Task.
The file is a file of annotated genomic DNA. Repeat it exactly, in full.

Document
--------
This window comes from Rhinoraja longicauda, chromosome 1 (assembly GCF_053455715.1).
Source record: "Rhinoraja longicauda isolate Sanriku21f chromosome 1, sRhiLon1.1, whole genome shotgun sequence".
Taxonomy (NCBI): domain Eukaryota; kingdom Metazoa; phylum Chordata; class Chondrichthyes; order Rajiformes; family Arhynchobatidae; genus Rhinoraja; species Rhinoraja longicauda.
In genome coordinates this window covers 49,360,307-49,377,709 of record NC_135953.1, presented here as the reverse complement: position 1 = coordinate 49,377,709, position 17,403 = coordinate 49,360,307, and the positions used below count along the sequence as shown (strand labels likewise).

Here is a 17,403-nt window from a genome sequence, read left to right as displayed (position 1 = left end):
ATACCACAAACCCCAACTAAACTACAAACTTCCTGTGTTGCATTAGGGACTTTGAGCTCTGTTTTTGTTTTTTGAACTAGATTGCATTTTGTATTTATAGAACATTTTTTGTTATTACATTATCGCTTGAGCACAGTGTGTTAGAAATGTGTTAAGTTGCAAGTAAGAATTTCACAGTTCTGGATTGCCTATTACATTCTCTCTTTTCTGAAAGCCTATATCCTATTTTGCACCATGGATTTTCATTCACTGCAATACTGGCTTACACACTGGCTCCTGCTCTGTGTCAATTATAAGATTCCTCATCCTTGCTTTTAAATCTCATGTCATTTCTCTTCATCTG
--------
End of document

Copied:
This window comes from Rhinoraja longicauda, chromosome 1 (assembly GCF_053455715.1).
Source record: "Rhinoraja longicauda isolate Sanriku21f chromosome 1, sRhiLon1.1, whole genome shotgun sequence".
Taxonomy (NCBI): domain Eukaryota; kingdom Metazoa; phylum Chordata; class Chondrichthyes; order Rajiformes; family Arhynchobatidae; genus Rhinoraja; species Rhinoraja longicauda.
In genome coordinates this window covers 49,360,307-49,377,709 of record NC_135953.1, presented here as the reverse complement: position 1 = coordinate 49,377,709, position 17,403 = coordinate 49,360,307, and the positions used below count along the sequence as shown (strand labels likewise).

Here is a 17,403-nt window from a genome sequence, read left to right as displayed (position 1 = left end):
ATACCACAAACCCCAACTAAACTACAAACTTCCTGTGTTGCATTAGGGACTTTGAGCTCTGTTTTTGTTTTTTGAACTAGATTGCATTTTGTATTTATAGAACATTTTTTGTTATTACATTATCGCTTGAGCACAGTGTGTTAGAAATGTGTTAAGTTGCAAGTAAGAATTTCACAGTTCTGGATTGCCTATTACATTCTCTCTTTTCTGAAAGCCTATATCCTATTTTGCACCATGGATTTTCATTCACTGCAATACTGGCTTACACACTGGCTCCTGCTCTGTGTCAATTATAAGATTCCTCATCCTTGCTTTTAAATCTCATGTCATTTCTCTTCATCTG